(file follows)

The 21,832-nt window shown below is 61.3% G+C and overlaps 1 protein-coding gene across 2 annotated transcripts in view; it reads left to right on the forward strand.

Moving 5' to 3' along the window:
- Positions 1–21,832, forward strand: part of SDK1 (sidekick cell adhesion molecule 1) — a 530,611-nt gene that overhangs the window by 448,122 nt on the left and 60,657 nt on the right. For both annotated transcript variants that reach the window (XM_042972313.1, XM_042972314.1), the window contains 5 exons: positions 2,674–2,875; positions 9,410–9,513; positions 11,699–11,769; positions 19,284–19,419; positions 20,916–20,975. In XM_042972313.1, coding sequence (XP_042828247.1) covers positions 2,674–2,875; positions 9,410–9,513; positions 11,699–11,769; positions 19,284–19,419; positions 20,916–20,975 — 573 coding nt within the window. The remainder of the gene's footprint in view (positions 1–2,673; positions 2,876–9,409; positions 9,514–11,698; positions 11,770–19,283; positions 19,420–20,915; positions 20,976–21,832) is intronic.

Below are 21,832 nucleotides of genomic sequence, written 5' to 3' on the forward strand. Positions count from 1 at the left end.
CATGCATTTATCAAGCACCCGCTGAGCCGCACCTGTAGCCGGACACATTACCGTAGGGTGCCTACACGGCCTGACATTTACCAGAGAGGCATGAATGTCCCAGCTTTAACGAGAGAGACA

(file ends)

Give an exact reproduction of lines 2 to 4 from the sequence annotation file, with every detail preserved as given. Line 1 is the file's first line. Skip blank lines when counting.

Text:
Moving 5' to 3' along the window:
- Positions 1–21,832, forward strand: part of SDK1 (sidekick cell adhesion molecule 1) — a 530,611-nt gene that overhangs the window by 448,122 nt on the left and 60,657 nt on the right. For both annotated transcript variants that reach the window (XM_042972313.1, XM_042972314.1), the window contains 5 exons: positions 2,674–2,875; positions 9,410–9,513; positions 11,699–11,769; positions 19,284–19,419; positions 20,916–20,975. In XM_042972313.1, coding sequence (XP_042828247.1) covers positions 2,674–2,875; positions 9,410–9,513; positions 11,699–11,769; positions 19,284–19,419; positions 20,916–20,975 — 573 coding nt within the window. The remainder of the gene's footprint in view (positions 1–2,673; positions 2,876–9,409; positions 9,514–11,698; positions 11,770–19,283; positions 19,420–20,915; positions 20,976–21,832) is intronic.

Below are 21,832 nucleotides of genomic sequence, written 5' to 3' on the forward strand. Positions count from 1 at the left end.